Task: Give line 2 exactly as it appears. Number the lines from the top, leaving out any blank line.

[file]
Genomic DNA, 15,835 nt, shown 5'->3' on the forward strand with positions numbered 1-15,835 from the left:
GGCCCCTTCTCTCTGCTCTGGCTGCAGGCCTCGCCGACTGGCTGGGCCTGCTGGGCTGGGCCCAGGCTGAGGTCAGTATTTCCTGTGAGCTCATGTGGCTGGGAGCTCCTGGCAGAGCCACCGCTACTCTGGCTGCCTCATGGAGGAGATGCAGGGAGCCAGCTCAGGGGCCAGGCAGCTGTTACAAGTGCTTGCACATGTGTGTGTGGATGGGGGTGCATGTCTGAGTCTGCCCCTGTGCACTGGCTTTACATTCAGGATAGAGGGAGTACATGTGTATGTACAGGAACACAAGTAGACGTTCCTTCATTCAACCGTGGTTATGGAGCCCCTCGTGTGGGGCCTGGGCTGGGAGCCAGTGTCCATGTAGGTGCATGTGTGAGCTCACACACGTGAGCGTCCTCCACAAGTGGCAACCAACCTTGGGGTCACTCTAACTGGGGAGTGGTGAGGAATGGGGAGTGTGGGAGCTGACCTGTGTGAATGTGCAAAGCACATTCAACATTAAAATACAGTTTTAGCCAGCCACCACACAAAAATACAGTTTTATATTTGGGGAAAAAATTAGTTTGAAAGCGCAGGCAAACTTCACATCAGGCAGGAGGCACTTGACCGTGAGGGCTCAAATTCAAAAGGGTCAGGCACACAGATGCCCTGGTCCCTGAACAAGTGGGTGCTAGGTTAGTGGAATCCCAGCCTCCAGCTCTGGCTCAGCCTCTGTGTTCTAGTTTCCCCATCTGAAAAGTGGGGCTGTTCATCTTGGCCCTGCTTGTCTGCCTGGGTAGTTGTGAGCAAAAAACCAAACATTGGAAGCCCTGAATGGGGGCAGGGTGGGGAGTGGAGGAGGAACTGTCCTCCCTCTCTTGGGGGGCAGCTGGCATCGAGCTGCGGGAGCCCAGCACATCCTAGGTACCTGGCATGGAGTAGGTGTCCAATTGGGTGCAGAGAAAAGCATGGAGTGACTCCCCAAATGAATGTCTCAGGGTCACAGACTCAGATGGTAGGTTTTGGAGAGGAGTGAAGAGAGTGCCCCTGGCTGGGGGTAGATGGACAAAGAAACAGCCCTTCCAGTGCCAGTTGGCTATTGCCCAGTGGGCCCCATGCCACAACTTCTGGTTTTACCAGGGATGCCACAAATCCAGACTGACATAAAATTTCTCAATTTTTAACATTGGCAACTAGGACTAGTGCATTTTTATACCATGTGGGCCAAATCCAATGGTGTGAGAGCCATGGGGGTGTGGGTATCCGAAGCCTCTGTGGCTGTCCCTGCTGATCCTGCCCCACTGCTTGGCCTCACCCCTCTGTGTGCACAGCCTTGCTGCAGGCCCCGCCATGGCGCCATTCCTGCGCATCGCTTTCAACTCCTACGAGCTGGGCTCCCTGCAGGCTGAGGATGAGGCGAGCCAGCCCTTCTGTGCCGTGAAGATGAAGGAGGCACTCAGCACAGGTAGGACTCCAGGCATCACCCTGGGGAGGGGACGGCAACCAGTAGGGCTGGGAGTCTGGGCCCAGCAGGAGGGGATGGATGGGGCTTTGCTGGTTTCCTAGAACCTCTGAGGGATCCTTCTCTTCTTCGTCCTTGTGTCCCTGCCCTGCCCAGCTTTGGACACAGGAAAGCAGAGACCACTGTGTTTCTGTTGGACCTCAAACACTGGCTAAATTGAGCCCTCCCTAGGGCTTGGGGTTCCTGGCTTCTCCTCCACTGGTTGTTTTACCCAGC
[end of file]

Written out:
GGCCCCTTCTCTCTGCTCTGGCTGCAGGCCTCGCCGACTGGCTGGGCCTGCTGGGCTGGGCCCAGGCTGAGGTCAGTATTTCCTGTGAGCTCATGTGGCTGGGAGCTCCTGGCAGAGCCACCGCTACTCTGGCTGCCTCATGGAGGAGATGCAGGGAGCCAGCTCAGGGGCCAGGCAGCTGTTACAAGTGCTTGCACATGTGTGTGTGGATGGGGGTGCATGTCTGAGTCTGCCCCTGTGCACTGGCTTTACATTCAGGATAGAGGGAGTACATGTGTATGTACAGGAACACAAGTAGACGTTCCTTCATTCAACCGTGGTTATGGAGCCCCTCGTGTGGGGCCTGGGCTGGGAGCCAGTGTCCATGTAGGTGCATGTGTGAGCTCACACACGTGAGCGTCCTCCACAAGTGGCAACCAACCTTGGGGTCACTCTAACTGGGGAGTGGTGAGGAATGGGGAGTGTGGGAGCTGACCTGTGTGAATGTGCAAAGCACATTCAACATTAAAATACAGTTTTAGCCAGCCACCACACAAAAATACAGTTTTATATTTGGGGAAAAAATTAGTTTGAAAGCGCAGGCAAACTTCACATCAGGCAGGAGGCACTTGACCGTGAGGGCTCAAATTCAAAAGGGTCAGGCACACAGATGCCCTGGTCCCTGAACAAGTGGGTGCTAGGTTAGTGGAATCCCAGCCTCCAGCTCTGGCTCAGCCTCTGTGTTCTAGTTTCCCCATCTGAAAAGTGGGGCTGTTCATCTTGGCCCTGCTTGTCTGCCTGGGTAGTTGTGAGCAAAAAACCAAACATTGGAAGCCCTGAATGGGGGCAGGGTGGGGAGTGGAGGAGGAACTGTCCTCCCTCTCTTGGGGGGCAGCTGGCATCGAGCTGCGGGAGCCCAGCACATCCTAGGTACCTGGCATGGAGTAGGTGTCCAATTGGGTGCAGAGAAAAGCATGGAGTGACTCCCCAAATGAATGTCTCAGGGTCACAGACTCAGATGGTAGGTTTTGGAGAGGAGTGAAGAGAGTGCCCCTGGCTGGGGGTAGATGGACAAAGAAACAGCCCTTCCAGTGCCAGTTGGCTATTGCCCAGTGGGCCCCATGCCACAACTTCTGGTTTTACCAGGGATGCCACAAATCCAGACTGACATAAAATTTCTCAATTTTTAACATTGGCAACTAGGACTAGTGCATTTTTATACCATGTGGGCCAAATCCAATGGTGTGAGAGCCATGGGGGTGTGGGTATCCGAAGCCTCTGTGGCTGTCCCTGCTGATCCTGCCCCACTGCTTGGCCTCACCCCTCTGTGTGCACAGCCTTGCTGCAGGCCCCGCCATGGCGCCATTCCTGCGCATCGCTTTCAACTCCTACGAGCTGGGCTCCCTGCAGGCTGAGGATGAGGCGAGCCAGCCCTTCTGTGCCGTGAAGATGAAGGAGGCACTCAGCACAGGTAGGACTCCAGGCATCACCCTGGGGAGGGGACGGCAACCAGTAGGGCTGGGAGTCTGGGCCCAGCAGGAGGGGATGGATGGGGCTTTGCTGGTTTCCTAGAACCTCTGAGGGATCCTTCTCTTCTTCGTCCTTGTGTCCCTGCCCTGCCCAGCTTTGGACACAGGAAAGCAGAGACCACTGTGTTTCTGTTGGACCTCAAACACTGGCTAAATTGAGCCCTCCCTAGGGCTTGGGGTTCCTGGCTTCTCCTCCACTGGTTGTTTTACCCAGC